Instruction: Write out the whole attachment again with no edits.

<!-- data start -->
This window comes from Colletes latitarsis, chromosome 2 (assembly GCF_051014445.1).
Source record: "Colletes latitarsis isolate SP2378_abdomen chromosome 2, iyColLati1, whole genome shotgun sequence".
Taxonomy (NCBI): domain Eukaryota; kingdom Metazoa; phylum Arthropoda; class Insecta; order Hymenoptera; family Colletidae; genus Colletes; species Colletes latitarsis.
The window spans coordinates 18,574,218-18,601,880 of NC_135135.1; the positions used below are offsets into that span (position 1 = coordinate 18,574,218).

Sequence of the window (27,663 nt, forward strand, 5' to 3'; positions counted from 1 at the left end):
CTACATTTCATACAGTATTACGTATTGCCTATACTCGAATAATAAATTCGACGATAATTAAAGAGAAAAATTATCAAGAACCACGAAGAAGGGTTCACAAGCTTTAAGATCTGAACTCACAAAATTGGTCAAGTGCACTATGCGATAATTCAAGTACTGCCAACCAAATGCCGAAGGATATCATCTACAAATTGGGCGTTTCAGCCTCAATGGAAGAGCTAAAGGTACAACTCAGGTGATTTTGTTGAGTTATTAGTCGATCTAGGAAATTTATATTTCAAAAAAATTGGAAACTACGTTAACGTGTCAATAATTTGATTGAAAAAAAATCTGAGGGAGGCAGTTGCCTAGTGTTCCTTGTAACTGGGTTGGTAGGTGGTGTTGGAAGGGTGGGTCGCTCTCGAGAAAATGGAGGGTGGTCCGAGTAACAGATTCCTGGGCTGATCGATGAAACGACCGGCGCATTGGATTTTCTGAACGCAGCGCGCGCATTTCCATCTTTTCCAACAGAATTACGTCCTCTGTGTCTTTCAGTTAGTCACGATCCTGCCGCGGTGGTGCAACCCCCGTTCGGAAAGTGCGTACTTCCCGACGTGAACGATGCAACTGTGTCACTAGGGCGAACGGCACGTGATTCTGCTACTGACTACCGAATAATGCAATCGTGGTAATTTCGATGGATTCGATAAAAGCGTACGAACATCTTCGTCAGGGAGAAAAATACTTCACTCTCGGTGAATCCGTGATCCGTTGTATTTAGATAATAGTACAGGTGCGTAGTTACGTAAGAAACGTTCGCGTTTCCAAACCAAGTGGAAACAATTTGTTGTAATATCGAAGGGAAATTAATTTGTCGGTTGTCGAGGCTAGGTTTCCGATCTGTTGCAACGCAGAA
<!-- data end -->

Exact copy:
This window comes from Colletes latitarsis, chromosome 2 (assembly GCF_051014445.1).
Source record: "Colletes latitarsis isolate SP2378_abdomen chromosome 2, iyColLati1, whole genome shotgun sequence".
Taxonomy (NCBI): domain Eukaryota; kingdom Metazoa; phylum Arthropoda; class Insecta; order Hymenoptera; family Colletidae; genus Colletes; species Colletes latitarsis.
The window spans coordinates 18,574,218-18,601,880 of NC_135135.1; the positions used below are offsets into that span (position 1 = coordinate 18,574,218).

Sequence of the window (27,663 nt, forward strand, 5' to 3'; positions counted from 1 at the left end):
CTACATTTCATACAGTATTACGTATTGCCTATACTCGAATAATAAATTCGACGATAATTAAAGAGAAAAATTATCAAGAACCACGAAGAAGGGTTCACAAGCTTTAAGATCTGAACTCACAAAATTGGTCAAGTGCACTATGCGATAATTCAAGTACTGCCAACCAAATGCCGAAGGATATCATCTACAAATTGGGCGTTTCAGCCTCAATGGAAGAGCTAAAGGTACAACTCAGGTGATTTTGTTGAGTTATTAGTCGATCTAGGAAATTTATATTTCAAAAAAATTGGAAACTACGTTAACGTGTCAATAATTTGATTGAAAAAAAATCTGAGGGAGGCAGTTGCCTAGTGTTCCTTGTAACTGGGTTGGTAGGTGGTGTTGGAAGGGTGGGTCGCTCTCGAGAAAATGGAGGGTGGTCCGAGTAACAGATTCCTGGGCTGATCGATGAAACGACCGGCGCATTGGATTTTCTGAACGCAGCGCGCGCATTTCCATCTTTTCCAACAGAATTACGTCCTCTGTGTCTTTCAGTTAGTCACGATCCTGCCGCGGTGGTGCAACCCCCGTTCGGAAAGTGCGTACTTCCCGACGTGAACGATGCAACTGTGTCACTAGGGCGAACGGCACGTGATTCTGCTACTGACTACCGAATAATGCAATCGTGGTAATTTCGATGGATTCGATAAAAGCGTACGAACATCTTCGTCAGGGAGAAAAATACTTCACTCTCGGTGAATCCGTGATCCGTTGTATTTAGATAATAGTACAGGTGCGTAGTTACGTAAGAAACGTTCGCGTTTCCAAACCAAGTGGAAACAATTTGTTGTAATATCGAAGGGAAATTAATTTGTCGGTTGTCGAGGCTAGGTTTCCGATCTGTTGCAACGCAGAA